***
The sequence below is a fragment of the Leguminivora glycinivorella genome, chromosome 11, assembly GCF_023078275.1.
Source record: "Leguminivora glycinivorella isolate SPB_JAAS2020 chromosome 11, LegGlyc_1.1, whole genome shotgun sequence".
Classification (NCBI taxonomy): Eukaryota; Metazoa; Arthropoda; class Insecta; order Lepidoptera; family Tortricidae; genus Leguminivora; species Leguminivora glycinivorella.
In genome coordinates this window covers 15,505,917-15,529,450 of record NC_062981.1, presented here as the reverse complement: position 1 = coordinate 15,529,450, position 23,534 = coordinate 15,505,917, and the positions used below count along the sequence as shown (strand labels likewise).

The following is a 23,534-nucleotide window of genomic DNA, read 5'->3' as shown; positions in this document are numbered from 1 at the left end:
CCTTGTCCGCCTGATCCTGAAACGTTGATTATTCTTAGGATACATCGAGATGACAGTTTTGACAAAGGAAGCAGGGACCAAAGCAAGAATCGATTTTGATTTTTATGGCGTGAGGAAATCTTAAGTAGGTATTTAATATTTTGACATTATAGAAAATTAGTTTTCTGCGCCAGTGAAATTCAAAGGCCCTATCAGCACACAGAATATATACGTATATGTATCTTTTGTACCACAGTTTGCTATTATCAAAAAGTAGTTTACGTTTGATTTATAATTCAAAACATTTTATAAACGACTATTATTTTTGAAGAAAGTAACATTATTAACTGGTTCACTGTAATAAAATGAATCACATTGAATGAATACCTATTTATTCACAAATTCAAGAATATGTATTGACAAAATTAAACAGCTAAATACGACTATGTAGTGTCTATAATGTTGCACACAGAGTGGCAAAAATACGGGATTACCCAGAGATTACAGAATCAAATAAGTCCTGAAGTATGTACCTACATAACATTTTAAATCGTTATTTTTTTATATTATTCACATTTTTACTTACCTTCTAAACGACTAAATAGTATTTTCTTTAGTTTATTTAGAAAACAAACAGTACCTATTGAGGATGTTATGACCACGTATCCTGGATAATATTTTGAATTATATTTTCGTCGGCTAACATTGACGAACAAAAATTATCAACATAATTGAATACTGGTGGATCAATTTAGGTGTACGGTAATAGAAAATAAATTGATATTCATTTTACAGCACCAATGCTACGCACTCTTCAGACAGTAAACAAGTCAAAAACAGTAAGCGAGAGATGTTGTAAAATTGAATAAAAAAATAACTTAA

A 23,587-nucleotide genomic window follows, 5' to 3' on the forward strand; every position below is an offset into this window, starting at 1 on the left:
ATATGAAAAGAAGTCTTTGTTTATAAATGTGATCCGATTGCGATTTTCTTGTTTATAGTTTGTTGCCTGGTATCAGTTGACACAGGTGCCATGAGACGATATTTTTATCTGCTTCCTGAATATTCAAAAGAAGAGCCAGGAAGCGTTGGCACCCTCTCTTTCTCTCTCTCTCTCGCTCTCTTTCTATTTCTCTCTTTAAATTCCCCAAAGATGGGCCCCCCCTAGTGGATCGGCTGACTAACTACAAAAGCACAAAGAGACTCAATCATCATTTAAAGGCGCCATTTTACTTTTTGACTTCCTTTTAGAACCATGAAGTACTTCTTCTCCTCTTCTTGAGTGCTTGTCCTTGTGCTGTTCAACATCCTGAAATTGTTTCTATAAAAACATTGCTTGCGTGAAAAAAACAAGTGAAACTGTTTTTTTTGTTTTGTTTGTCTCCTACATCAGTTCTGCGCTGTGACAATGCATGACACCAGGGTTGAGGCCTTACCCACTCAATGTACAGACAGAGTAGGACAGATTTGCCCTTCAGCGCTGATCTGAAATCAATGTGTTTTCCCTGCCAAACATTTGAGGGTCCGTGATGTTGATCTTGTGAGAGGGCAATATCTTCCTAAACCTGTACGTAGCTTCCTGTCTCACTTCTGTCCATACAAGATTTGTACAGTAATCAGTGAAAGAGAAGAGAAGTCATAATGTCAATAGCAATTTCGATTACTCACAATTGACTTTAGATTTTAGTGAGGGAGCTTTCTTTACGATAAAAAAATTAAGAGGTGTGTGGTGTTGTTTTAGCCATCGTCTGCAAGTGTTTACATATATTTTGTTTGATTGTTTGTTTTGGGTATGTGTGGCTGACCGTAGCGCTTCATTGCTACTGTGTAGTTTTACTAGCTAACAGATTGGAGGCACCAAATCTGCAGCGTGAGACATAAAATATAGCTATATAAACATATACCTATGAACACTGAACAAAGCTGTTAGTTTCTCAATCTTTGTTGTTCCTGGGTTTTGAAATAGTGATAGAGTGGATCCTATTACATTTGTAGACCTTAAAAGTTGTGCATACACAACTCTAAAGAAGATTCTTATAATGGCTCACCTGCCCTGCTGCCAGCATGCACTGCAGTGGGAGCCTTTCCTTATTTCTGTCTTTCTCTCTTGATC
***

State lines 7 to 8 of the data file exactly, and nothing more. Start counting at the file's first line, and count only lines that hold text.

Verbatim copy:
A 23,587-nucleotide genomic window follows, 5' to 3' on the forward strand; every position below is an offset into this window, starting at 1 on the left:
ATATGAAAAGAAGTCTTTGTTTATAAATGTGATCCGATTGCGATTTTCTTGTTTATAGTTTGTTGCCTGGTATCAGTTGACACAGGTGCCATGAGACGATATTTTTATCTGCTTCCTGAATATTCAAAAGAAGAGCCAGGAAGCGTTGGCACCCTCTCTTTCTCTCTCTCTCTCGCTCTCTTTCTATTTCTCTCTTTAAATTCCCCAAAGATGGGCCCCCCCTAGTGGATCGGCTGACTAACTACAAAAGCACAAAGAGACTCAATCATCATTTAAAGGCGCCATTTTACTTTTTGACTTCCTTTTAGAACCATGAAGTACTTCTTCTCCTCTTCTTGAGTGCTTGTCCTTGTGCTGTTCAACATCCTGAAATTGTTTCTATAAAAACATTGCTTGCGTGAAAAAAACAAGTGAAACTGTTTTTTTTGTTTTGTTTGTCTCCTACATCAGTTCTGCGCTGTGACAATGCATGACACCAGGGTTGAGGCCTTACCCACTCAATGTACAGACAGAGTAGGACAGATTTGCCCTTCAGCGCTGATCTGAAATCAATGTGTTTTCCCTGCCAAACATTTGAGGGTCCGTGATGTTGATCTTGTGAGAGGGCAATATCTTCCTAAACCTGTACGTAGCTTCCTGTCTCACTTCTGTCCATACAAGATTTGTACAGTAATCAGTGAAAGAGAAGAGAAGTCATAATGTCAATAGCAATTTCGATTACTCACAATTGACTTTAGATTTTAGTGAGGGAGCTTTCTTTACGATAAAAAAATTAAGAGGTGTGTGGTGTTGTTTTAGCCATCGTCTGCAAGTGTTTACATATATTTTGTTTGATTGTTTGTTTTGGGTATGTGTGGCTGACCGTAGCGCTTCATTGCTACTGTGTAGTTTTACTAGCTAACAGATTGGAGGCACCAAATCTGCAGCGTGAGACATAAAATATAGCTATATAAACATATACCTATGAACACTGAACAAAGCTGTTAGTTTCTCAATCTTTGTTGTTCCTGGGTTTTGAAATAGTGATAGAGTGGATCCTATTACATTTGTAGACCTTAAAAGTTGTGCATACACAACTCTAAAGAAGATTCTTATAATGGCTCACCTGCCCTGCTGCCAGCATGCACTGCAGTGGGAGCCTTTCCTTATTTCTGTCTTTCTCTCTTGATC